Turning now to FIG. 5, a head and disk assembly 100 of an exemplary fixed disk drive data storage subsystem 5 is depicted in an isometric exploded assembly view. The head and disk assembly 100 includes a base 102 preferably formed as a precision injection casting. The base 102 includes a continuous peripheral sidewall 103 and thereby defines an interior space. A micropore filter 103 filters out any particles from air circulating within the interior space due to rotation of the disk 10. A stamped aluminum cover 104 fits over sidewall 103 of the base casting 102. The cover 104 is securely mounted to the base 102 by four screws: one at each corner. A gasket 106 provides a hermetic seal between the base 102 and the cover 104 and provides a fully enclosed and sealed interior space for the disk 10 and a head actuator assembly 116, as well as for other component parts. A breather filter element 105 mounted on the inside of the cover 104 enables internal air pressure to equalize with the external ambient air pressure.
Knife blade protrusions 108 extend upwardly and outwardly from the peripheral flange 103 of the base casting 102 and bite into the cover 104, when it is clamped onto the base casting 102 and compresses the gasket 106. The protrusions 108 provide positive electrical grounding points between the base 102 and cover 104 and prevent electromagnetic interference or radio frequency interference (EMI/RFI) from reaching the interior space enclosed thereby. Further details of the EMI/RFI suppression preferably employed are set forth in a commonly assigned U.S. patent application Ser. No. 07/674,385 filed on Mar. 25, 1991 by co-inventor Thomas A. Tacklind and entitled "EMI/RFI Reduction for Head And Disk Assembly", the disclosure of which is incorporated herein by reference.
A printed circuit board 110 is mounted to the bottom of the base 102 by screws and carries all of the electronics of the disk drive subsystem 5 (except for a read channel integrated circuit mounted on a plastic film circuit substrate 142 included within the enclosed interior space of the head and disk assembly 100 in order to be closer to the data transducer heads 138 and therefore reduce the electrical noise on the sensitive read channel. The circuit board 110 also includes interface power and signal connectors. A plastic film 112 provides electrical isolation between the circuit board 110 and the bottom of the metal base 102.
A spindle assembly 114 is formed integrally with the base 102 and includes an in-hub DC brushless spindle motor assembly 115. The data storage disk 10 is clamped by the clamp 13 upon the rotating spindle assembly 114. The In-hub spindle motor 115 rotates the spindle assembly 114 relative to the base 102 at a predetermined constant angular velocity, most preferably 3600 rpm.
A mass balanced rotary actuator assembly 116 is included within the interior space defined by the base 102 and the cover 104. The actuator includes a rotary mounting block 118 which is mounted to bearings 120 journalled to a mounting post 121 which is press-fit into a dimensioned cylindrical opening defined by the base 102. A flat, wedge-shaped coil 122 is integrally molded around an extension of the mounting block 118 with a suitable molding compound and may contain a mass-counterbalance in order to counterbalance the actuator assembly 116 and remove e.g. gravitational influences as the drive 5 is positioned in any relative orientation.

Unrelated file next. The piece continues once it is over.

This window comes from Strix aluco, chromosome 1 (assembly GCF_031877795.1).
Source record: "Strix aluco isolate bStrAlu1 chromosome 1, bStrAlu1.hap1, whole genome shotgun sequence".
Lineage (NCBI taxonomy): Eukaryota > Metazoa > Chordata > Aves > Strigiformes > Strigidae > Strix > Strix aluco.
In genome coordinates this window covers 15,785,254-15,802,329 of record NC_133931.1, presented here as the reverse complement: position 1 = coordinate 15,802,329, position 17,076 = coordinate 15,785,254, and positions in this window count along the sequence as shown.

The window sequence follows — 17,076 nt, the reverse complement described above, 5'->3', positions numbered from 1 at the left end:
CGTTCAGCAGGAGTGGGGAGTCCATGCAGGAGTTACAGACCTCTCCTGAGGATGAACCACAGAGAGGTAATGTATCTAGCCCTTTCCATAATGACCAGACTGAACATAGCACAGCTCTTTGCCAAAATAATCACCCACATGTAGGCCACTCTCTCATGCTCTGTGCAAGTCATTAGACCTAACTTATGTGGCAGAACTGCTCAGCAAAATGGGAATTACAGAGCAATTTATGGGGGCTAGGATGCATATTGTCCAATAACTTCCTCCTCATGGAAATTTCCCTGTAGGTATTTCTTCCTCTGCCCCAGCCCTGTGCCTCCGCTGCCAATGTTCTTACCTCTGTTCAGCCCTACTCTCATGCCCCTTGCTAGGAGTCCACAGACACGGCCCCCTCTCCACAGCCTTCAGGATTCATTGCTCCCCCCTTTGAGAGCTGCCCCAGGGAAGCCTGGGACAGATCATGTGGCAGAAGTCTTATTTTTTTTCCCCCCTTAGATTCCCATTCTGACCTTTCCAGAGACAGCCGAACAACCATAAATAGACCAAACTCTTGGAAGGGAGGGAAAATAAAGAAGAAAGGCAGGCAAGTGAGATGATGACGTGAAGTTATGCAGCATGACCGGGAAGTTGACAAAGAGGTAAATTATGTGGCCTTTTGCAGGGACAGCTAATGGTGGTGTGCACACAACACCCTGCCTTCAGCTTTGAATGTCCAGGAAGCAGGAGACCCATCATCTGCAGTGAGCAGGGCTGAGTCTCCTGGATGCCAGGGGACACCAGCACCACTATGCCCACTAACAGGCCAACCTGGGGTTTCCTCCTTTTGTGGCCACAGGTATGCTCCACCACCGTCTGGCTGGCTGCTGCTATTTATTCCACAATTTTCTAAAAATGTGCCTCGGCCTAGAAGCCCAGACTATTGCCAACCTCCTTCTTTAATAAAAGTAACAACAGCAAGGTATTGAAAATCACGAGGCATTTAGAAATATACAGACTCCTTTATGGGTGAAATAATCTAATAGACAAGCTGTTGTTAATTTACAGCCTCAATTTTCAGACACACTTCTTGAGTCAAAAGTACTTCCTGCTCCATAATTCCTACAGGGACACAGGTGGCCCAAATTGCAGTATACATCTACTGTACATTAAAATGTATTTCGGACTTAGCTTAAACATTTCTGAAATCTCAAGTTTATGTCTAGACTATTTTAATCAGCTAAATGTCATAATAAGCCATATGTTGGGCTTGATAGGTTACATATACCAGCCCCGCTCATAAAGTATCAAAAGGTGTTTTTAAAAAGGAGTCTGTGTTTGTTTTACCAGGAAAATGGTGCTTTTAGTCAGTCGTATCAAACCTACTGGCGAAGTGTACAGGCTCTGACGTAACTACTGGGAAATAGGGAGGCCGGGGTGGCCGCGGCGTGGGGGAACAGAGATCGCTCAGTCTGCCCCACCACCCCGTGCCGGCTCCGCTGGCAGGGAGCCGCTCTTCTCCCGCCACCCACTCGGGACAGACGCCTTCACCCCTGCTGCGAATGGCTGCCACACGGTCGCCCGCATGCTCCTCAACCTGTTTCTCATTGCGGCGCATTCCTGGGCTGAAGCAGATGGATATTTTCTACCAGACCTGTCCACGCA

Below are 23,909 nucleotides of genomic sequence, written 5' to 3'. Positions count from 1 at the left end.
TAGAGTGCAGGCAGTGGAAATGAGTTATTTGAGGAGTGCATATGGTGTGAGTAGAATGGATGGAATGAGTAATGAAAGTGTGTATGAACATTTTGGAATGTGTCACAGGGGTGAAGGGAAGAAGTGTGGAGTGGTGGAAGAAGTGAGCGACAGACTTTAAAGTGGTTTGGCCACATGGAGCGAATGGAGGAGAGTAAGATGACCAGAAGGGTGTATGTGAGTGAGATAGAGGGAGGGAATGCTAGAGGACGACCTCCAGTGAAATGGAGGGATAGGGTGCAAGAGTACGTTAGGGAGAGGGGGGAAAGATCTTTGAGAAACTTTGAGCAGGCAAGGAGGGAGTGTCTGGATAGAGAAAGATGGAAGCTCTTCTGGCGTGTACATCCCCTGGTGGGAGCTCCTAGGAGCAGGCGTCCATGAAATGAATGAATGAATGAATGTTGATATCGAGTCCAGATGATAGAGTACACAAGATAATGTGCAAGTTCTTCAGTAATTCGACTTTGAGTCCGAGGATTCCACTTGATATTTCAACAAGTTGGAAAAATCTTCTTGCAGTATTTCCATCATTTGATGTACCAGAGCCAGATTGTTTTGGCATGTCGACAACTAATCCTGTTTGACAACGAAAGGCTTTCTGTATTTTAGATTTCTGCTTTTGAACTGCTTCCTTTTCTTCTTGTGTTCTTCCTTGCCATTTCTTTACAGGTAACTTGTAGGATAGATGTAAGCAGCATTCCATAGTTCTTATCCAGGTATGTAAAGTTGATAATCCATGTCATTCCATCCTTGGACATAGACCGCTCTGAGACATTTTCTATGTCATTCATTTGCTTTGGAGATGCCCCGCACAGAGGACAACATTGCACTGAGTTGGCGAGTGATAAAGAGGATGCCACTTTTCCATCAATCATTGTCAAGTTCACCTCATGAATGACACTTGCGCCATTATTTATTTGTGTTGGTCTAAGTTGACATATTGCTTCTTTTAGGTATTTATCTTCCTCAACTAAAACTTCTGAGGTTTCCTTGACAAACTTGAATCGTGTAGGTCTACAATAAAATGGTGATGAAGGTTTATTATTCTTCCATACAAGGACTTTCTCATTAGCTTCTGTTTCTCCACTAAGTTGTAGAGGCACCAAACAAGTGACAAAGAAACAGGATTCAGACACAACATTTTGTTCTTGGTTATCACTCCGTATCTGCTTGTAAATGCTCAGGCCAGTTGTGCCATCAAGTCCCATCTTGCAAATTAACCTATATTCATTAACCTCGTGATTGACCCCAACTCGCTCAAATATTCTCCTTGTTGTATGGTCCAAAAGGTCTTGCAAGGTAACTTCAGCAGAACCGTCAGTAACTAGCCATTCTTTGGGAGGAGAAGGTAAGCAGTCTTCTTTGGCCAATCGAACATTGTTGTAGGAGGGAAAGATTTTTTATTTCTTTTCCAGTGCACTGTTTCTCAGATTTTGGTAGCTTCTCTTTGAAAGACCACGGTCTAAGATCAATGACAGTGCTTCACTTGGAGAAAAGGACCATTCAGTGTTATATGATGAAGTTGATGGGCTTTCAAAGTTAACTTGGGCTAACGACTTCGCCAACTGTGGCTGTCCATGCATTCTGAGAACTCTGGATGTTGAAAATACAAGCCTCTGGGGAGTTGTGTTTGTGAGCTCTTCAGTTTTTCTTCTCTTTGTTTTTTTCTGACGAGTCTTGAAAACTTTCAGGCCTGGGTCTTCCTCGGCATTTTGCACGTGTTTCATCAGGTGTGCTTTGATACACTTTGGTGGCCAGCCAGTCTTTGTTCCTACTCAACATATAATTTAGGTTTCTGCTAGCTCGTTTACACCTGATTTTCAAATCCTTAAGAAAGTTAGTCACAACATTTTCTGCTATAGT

A magnet assembly includes a lower flux return plate 124 of suitable ferromagnetic material, such as low carbon steel. Two highly magnetized flat permanent magnets 126 are attached to the lower flux return plate by a suitable adhesive and have magnetic poles extending from major faces, one of the magnets providing a north pole (N) and the other of the magnets providing a south pole (S). The coil 122 is positioned so that one coil leg moves across the north pole face while the other coil leg moves across the south pole face as the actuator 116 moves throughout its limited range of angular displacement. Movements of the actuator are induced by passing direct currents through the winding of the coil 122, and actuator direction is determined by current flow direction. An upper flux return plate 128 completes the magnetic circuit and defines a magnetic gap through which the actuator coil 122 freely passes. Elastomeric bumpers 130 provide inner and outer crash stops for limiting the amount of angular displacement in a manner which does not cause harm to the delicate sliders carrying the thin film or MIG heads 136.
An integral latch arm 132 extends from the molding encasing the coil 122 and engages an actuator latch assembly 133 which is described in commonly assigned, co-pending U.S. patent application Ser. No. 07/696.629 filed on May 7, 1991, and entitled "Bistable Magnetic/Electromagnetic Latch for Disk File Actuator", now U.S. Pat. No. 5,208,713, the disclosure of which is herein incorporated by reference.
Load beams 134 are mounted to arm extensions of the rotary mounting block 118 and support data transducer heads 136 most preferably formed as thin film elements, or formed as MIG heads, upon sliders which fly in very close proximity to the data storage surfaces of the disk 10, such as at about 4.5 to 5 microinches above the surface of the disk 10. Longitudinally reinforced loading tabs 138 extend from the load beams 134 beyond the heads and sliders 136 and are used to load initially the heads 136 onto the data surface 10 during drive assembly. Further details of the loading tabs are described in commonly assigned, copending U.S. patent application Ser. No. 07/610,306filed on Nov. 6, 1990, and entitled "Data Head Load Beam for Height Compacted, Low Power Fixed Head and Disk Assembly", now U.S. Pat. No. 5,027,241, the disclosure of which is hereby incorporated by reference.